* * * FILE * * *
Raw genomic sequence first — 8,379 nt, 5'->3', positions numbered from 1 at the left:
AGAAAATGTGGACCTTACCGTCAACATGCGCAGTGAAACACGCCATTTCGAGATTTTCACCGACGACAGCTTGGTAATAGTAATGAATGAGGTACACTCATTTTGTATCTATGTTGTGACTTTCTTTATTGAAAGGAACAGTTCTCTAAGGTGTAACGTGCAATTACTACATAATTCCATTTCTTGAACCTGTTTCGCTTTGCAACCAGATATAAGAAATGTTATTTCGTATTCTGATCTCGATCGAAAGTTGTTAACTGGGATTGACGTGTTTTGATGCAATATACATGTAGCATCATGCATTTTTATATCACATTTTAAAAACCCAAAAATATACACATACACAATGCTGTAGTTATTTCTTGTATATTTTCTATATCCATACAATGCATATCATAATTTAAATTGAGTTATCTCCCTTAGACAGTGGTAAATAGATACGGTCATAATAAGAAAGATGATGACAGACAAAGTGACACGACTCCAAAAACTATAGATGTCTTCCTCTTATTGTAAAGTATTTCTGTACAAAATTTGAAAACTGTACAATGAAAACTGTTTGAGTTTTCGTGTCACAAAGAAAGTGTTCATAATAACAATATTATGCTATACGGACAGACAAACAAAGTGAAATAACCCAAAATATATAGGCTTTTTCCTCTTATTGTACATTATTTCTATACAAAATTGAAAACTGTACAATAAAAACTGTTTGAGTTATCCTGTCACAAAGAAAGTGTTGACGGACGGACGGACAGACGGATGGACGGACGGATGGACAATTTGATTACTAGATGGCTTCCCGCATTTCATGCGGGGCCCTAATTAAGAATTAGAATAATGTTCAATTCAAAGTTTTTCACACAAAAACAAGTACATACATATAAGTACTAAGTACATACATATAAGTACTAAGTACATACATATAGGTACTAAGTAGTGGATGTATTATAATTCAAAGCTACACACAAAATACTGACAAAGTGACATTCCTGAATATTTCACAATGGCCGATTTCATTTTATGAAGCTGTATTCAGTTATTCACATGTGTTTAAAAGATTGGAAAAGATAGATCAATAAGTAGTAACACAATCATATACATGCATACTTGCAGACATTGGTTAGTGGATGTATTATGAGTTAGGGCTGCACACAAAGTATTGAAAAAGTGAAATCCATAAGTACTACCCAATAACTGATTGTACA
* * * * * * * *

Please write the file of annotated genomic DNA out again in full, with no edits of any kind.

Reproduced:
Raw genomic sequence first — 8,379 nt, 5'->3', positions numbered from 1 at the left:
AGAAAATGTGGACCTTACCGTCAACATGCGCAGTGAAACACGCCATTTCGAGATTTTCACCGACGACAGCTTGGTAATAGTAATGAATGAGGTACACTCATTTTGTATCTATGTTGTGACTTTCTTTATTGAAAGGAACAGTTCTCTAAGGTGTAACGTGCAATTACTACATAATTCCATTTCTTGAACCTGTTTCGCTTTGCAACCAGATATAAGAAATGTTATTTCGTATTCTGATCTCGATCGAAAGTTGTTAACTGGGATTGACGTGTTTTGATGCAATATACATGTAGCATCATGCATTTTTATATCACATTTTAAAAACCCAAAAATATACACATACACAATGCTGTAGTTATTTCTTGTATATTTTCTATATCCATACAATGCATATCATAATTTAAATTGAGTTATCTCCCTTAGACAGTGGTAAATAGATACGGTCATAATAAGAAAGATGATGACAGACAAAGTGACACGACTCCAAAAACTATAGATGTCTTCCTCTTATTGTAAAGTATTTCTGTACAAAATTTGAAAACTGTACAATGAAAACTGTTTGAGTTTTCGTGTCACAAAGAAAGTGTTCATAATAACAATATTATGCTATACGGACAGACAAACAAAGTGAAATAACCCAAAATATATAGGCTTTTTCCTCTTATTGTACATTATTTCTATACAAAATTGAAAACTGTACAATAAAAACTGTTTGAGTTATCCTGTCACAAAGAAAGTGTTGACGGACGGACGGACAGACGGATGGACGGACGGATGGACAATTTGATTACTAGATGGCTTCCCGCATTTCATGCGGGGCCCTAATTAAGAATTAGAATAATGTTCAATTCAAAGTTTTTCACACAAAAACAAGTACATACATATAAGTACTAAGTACATACATATAAGTACTAAGTACATACATATAGGTACTAAGTAGTGGATGTATTATAATTCAAAGCTACACACAAAATACTGACAAAGTGACATTCCTGAATATTTCACAATGGCCGATTTCATTTTATGAAGCTGTATTCAGTTATTCACATGTGTTTAAAAGATTGGAAAAGATAGATCAATAAGTAGTAACACAATCATATACATGCATACTTGCAGACATTGGTTAGTGGATGTATTATGAGTTAGGGCTGCACACAAAGTATTGAAAAAGTGAAATCCATAAGTACTACCCAATAACTGATTGTACA